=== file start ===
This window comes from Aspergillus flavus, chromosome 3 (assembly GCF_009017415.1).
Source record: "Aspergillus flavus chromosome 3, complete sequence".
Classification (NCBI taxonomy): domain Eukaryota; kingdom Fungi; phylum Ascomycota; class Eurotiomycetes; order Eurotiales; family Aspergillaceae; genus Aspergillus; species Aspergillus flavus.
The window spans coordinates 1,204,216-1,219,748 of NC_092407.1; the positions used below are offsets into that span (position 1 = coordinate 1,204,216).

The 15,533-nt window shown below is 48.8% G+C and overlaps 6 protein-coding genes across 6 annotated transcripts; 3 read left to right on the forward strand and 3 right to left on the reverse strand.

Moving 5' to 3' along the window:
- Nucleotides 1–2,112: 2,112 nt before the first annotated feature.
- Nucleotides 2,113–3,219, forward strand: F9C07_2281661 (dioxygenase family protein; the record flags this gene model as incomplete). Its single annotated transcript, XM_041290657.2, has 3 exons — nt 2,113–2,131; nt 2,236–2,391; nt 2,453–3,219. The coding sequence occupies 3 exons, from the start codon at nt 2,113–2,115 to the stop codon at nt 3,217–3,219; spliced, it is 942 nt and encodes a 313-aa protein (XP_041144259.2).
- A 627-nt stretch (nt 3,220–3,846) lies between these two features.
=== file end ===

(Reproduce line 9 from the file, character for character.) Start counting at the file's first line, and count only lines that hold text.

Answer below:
- A 627-nt stretch (nt 3,220–3,846) lies between these two features.